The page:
EDIT: Works for root, sudo is the problem. Read below.

I have a directory with my own libraries, e.g. my Python libraries are located at /home/name/lib/py.
I've added this directory to Python's PATH for all users (including root) by adding the following line to /etc/bash.bashrc:

export PYTHONPATH=$PYTHONPATH:/home/name/lib/py

It works for all users (including root). But it doesn't work for sudo. Is there any way I can make sudo use /etc/bash.bashrc?

EDIT: More information:

I've added PYTHONPATH to sudoers file like so: Defaults env_keep += "HOME PYTHONPATH". It sitll doesn't work.

env | grep PYTHON:

sudo env | grep PYTHON:

sudo echo $PYTHONPATH:
  • 1
    You might try over at Super User as well, thought I don't think this needs migrating. – brc Nov 1 '11 at 18:08
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    Especially with your edit that the problem is with sudo and not anything Python specific, this would probably get more useful answers on SU as mentioned, or on unix.stackexchange.com. – agf Nov 1 '11 at 18:19
  • @brc I realize that now. I've fixed it though -- see my answer bellow. – usr Nov 2 '11 at 1:14

The fix in my case was to remove Defaults !env_reset from sudoers.

But, I had to keep Defaults env_keep += "PYTHONPATH" in sudoers.
I've actually added Defaults env_reset (which resets environment variables), but it still works because of env_keep.

It seems that env_keep and !env_reset conflict with eachother, but that's just a guess.

So, the whole process:

  1. add export PYTHONPATH=/your/custom/path to ~/.bashrc or /etc/bash.bashrc
  2. add PYTHONPATH to Defaults env_keep += "ENV1 ENV2 ..." in sudoers file
  3. remove Defaults !env_reset from sudoers file if present
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  • 2
    This solution also works on OS X. Just add a line Defaults env_keep += "PYTHONPATH" in /etc/sudoers on OS X. – user805627 Nov 22 '12 at 9:02

The same is true for the PATH variable, it's also not carried into the super user environment, even though you're passing the preserve environment flag -E.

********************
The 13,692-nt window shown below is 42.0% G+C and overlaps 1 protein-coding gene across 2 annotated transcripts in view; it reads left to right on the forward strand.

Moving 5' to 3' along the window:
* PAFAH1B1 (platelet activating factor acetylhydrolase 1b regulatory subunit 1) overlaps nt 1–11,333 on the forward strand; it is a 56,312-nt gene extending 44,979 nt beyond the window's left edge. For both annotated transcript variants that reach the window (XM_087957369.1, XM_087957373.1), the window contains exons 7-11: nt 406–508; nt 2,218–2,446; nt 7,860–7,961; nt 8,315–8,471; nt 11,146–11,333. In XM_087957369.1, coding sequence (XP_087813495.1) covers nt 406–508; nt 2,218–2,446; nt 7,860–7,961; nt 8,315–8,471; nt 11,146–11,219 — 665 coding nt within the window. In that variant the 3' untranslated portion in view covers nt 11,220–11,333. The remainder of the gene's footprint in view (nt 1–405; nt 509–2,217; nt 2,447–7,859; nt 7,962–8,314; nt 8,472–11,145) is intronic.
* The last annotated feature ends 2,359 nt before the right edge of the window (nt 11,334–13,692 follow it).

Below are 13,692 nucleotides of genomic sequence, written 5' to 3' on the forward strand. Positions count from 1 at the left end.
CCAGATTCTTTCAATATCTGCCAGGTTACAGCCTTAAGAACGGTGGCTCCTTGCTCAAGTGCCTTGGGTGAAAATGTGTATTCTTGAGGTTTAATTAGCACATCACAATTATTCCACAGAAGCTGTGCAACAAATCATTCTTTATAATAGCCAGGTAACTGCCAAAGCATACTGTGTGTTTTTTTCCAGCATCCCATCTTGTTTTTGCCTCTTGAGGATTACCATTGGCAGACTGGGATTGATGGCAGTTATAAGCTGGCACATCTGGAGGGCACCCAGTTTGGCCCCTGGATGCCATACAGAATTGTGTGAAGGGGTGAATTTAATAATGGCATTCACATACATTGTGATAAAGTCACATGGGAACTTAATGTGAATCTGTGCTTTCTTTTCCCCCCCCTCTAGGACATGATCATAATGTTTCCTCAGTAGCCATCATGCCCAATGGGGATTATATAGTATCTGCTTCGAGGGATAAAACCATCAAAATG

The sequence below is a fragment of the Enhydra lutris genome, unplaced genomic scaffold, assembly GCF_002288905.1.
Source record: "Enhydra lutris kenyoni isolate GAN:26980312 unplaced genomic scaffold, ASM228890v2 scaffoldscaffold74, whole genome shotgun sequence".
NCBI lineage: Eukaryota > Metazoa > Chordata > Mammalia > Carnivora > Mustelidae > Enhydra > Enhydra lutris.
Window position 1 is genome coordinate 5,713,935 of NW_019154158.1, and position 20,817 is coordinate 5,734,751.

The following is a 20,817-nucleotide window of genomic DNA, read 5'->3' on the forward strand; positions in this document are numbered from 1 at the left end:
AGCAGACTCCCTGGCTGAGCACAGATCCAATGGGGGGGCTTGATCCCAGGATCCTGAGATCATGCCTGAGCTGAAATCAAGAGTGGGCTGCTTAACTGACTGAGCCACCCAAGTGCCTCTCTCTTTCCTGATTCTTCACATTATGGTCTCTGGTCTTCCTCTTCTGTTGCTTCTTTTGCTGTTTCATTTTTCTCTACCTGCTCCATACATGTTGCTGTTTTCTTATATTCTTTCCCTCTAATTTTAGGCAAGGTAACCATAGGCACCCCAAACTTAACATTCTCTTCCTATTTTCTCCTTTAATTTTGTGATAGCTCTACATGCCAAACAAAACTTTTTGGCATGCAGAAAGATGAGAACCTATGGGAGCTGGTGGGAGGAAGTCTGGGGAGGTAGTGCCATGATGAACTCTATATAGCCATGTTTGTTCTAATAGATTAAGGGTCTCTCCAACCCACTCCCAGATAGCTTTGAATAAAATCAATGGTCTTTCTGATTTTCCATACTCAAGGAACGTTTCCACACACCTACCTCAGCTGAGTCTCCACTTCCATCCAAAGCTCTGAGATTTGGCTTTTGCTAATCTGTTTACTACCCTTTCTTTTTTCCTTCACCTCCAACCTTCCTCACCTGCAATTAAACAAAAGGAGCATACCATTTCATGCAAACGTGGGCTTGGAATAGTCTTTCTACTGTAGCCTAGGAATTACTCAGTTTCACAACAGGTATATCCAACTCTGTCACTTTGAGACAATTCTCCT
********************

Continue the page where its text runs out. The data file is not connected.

I'm using this sudo command now without any other modifications:

sudo -HE env PATH=$PATH PYTHONPATH=$PYTHONPATH ./bin/myscript

Since it's an alternative approach that works (for me) I thought I'd share here.

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Another tip:

sudo echo $PYTHONPATH:

It won't work. Shell will interpret it like this:

1) expand $PYTHONPATH from env variable for example: /usr/lib/python

2) execute "sudo echo /usr/lib/python"

| improve this answer | |

Alternatives to manipulating PYTHONPATH:

| improve this answer | |

This should probably be posted somewhere else. But sudo will not process the environment file by default. If you want to invoke that the -i flag should help you out. It will simulate that users initial login.

You may have to play around with where you're putting your variables too. http://linux.die.net/man/8/sudo

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  • sudo -i also didn't work for me. I think something somehow conflicted with !env_reset option in sudoers file (which I think is actually identical to sudo -i). See my answer for full explanation. – usr Nov 2 '11 at 1:12

Follow configuration helps me to run multiple python services in dedicated VENVs on one Centos host

  1. Export env variables to separate file, for example /etc/sysconfig/my-app
  2. Set EnvironmentFile option in service config

see code below:

-bash-4.2$ sudo vi /etc/sysconfig/my-app


-bash-4.2$ sudo vi /etc/systemd/system/my-app.service

Description=my-app daemon

ExecStart=/usr/local/my-app/env/bin/python /usr/local/my-app/main.py

| improve this answer | |

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